Figure 1(a) depicts the device structure of our hybrid nanostructured solar cell architecture (ITO/ZnO NWs/SQ2/P3HT/Ag). The NWs are 200 nm in length with a diameter of 20–30 nm independent of doping concentration (see Figure S1 in the Supplementary Information). This similarity in morphology, microstructure composition and shape make them an ideal model system for the investigation on the role of dopants in metal-oxide based hybrid solar cells. Figure 1(b) shows the absorption spectra of employed organic absorber materials, namely SQ2 and P3HT whose chemical structures are drawn in Fig. 1(c).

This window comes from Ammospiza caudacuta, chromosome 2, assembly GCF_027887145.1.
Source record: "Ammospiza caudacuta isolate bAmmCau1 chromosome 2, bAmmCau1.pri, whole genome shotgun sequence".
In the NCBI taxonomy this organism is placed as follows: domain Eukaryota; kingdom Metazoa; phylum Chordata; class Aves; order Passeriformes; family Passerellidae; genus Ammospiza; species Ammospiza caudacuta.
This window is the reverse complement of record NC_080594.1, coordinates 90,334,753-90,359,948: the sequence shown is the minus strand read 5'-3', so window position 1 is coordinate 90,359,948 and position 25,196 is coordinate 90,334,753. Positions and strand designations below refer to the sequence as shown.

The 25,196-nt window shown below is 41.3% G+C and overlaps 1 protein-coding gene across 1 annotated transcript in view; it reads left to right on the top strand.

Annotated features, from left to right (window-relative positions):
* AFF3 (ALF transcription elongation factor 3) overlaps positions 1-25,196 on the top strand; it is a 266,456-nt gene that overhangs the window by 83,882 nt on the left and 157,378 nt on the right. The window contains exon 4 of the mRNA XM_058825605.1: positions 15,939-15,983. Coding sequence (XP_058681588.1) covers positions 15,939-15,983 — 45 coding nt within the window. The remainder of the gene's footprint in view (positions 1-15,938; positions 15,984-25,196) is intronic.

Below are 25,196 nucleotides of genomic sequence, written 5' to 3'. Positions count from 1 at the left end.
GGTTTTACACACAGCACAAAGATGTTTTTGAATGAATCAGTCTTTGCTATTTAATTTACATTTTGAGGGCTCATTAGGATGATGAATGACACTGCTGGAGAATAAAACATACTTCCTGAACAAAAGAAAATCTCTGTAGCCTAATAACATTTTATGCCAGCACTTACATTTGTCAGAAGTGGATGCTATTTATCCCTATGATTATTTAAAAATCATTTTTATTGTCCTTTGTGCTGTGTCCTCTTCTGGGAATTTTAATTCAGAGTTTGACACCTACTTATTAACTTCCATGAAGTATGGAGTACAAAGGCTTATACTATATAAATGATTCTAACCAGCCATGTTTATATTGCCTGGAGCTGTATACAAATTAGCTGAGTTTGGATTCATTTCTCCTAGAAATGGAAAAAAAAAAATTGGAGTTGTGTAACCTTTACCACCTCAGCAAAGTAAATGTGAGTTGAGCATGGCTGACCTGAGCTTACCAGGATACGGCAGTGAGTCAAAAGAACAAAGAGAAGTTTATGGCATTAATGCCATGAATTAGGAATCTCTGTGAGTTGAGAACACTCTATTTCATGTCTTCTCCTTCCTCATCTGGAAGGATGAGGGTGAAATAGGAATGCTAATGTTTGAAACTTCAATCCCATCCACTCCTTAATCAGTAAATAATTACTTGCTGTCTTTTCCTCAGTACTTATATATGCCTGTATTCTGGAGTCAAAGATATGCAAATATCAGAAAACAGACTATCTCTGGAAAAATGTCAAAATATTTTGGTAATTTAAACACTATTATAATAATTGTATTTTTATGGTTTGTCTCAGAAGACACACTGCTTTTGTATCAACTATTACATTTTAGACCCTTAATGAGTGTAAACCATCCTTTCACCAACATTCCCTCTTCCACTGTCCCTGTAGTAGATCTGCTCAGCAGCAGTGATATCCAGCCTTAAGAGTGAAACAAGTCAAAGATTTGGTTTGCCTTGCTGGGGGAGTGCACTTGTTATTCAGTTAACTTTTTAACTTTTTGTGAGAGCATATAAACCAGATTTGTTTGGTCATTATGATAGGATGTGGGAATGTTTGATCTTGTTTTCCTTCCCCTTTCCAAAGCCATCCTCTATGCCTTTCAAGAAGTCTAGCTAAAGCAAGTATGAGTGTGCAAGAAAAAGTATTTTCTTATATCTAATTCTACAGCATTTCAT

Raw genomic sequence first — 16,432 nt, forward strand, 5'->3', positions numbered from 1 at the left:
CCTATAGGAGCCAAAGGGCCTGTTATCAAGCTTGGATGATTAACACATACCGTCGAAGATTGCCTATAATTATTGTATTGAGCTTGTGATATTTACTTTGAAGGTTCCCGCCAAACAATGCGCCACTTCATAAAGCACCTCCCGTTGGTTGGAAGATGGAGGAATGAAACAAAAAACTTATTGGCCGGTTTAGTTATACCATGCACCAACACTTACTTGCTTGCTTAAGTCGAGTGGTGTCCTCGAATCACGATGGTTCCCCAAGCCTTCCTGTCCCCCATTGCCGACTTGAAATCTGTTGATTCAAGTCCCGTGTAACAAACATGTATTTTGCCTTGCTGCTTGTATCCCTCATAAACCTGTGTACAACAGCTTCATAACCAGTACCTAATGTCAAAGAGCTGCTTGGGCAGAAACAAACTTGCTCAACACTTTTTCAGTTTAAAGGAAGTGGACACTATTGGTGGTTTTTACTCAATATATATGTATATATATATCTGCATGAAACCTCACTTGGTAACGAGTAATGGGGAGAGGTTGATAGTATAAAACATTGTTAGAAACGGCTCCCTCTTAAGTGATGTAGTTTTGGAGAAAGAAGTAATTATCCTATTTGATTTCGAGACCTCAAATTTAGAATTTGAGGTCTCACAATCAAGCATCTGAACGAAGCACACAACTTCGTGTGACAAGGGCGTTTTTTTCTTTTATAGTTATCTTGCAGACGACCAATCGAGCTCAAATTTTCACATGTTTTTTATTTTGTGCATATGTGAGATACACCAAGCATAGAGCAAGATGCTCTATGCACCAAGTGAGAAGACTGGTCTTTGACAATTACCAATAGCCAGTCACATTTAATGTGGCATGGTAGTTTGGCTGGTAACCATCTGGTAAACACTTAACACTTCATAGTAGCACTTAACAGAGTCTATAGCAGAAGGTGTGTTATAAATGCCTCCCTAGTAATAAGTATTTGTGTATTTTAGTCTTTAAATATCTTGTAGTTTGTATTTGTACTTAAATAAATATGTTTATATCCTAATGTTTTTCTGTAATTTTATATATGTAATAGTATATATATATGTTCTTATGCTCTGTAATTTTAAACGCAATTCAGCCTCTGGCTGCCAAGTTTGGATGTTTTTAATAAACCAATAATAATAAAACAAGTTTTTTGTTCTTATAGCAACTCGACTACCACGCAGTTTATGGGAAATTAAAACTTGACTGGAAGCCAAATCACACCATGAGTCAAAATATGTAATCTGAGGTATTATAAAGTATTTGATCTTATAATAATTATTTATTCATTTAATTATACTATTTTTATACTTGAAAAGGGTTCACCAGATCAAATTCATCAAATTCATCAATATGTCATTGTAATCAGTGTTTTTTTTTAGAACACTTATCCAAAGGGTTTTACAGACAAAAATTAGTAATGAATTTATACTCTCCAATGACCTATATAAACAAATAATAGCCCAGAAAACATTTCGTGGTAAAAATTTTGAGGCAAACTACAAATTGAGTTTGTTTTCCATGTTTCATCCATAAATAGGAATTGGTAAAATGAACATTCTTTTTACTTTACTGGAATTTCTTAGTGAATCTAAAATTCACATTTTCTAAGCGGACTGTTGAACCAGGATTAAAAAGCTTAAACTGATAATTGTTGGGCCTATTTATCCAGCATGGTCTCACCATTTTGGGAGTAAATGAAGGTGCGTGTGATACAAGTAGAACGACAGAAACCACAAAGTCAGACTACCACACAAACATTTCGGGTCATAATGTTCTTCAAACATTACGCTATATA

Table 1 summarizes the solar cell characteristics of devices made of pristine and doped ZnO. We present an average performance and champion cells (brackets) out of more than 40 cells from 12 independent batches for each kind49. Upon Sn doping, we see a strong rise in J SC which results in an improvement of power conversion efficiency by more than 30%. In Fig. 2, representative J-V curves are shown for non-doped and doped (3 mol% Sn) ZnO based cells under illumination (a) and under dark conditions (b). In Fig. 2(b) we observe an increase in the built-in potential upon Sn doping, while the series resistance is enhanced. This is a phenomenon typically not observed under illumination and indicates its charge carrier density dependence. Furthermore, external quantum efficiency (EQE) measurements (Fig. 2(c)) reveal an enhanced photocurrent due to improved contributions over a broad spectral range (425–600 nm), a range that is attributed to P3HT. In contrast, for longer wavelengths where solely SQ2 is absorbing, photocurrent contributions are almost indistinguishable or slightly reduced for Sn doped NWs. In this context, absorbance measurements on the full device structure (Fig. 2d) show a notable reduction of dye absorption for doped devices. A lower dye coverage can result from a changed surface stoichiometry of the metal-oxide and could explain reduced photocurrent contributions of SQ2. Hence, the improved photocurrent contribution by the polymer is even more remarkable since exciton transfer to the dye is seen to be superior compared to direct exciton splitting at a polymer metal-oxide interface18. We further track changes in surface properties by means of XPS and compare results to XRD and high resolution TEM (HRTEM) data. As shown in the Supplementary Information, XRD measurements reveal a loss in crystallinity upon Sn doping while XPS spectra are very similar and indicate only traces of SnOx on the surface with otherwise similar elemental composition. Note that Sn is not clearly visible on the XPS wide scan due to its very low concentration and distribution in the NWs. Indium of the substrate is not present either, which implies that the nanowires are closely packed, as it is confirmed by the electron microscopy observations.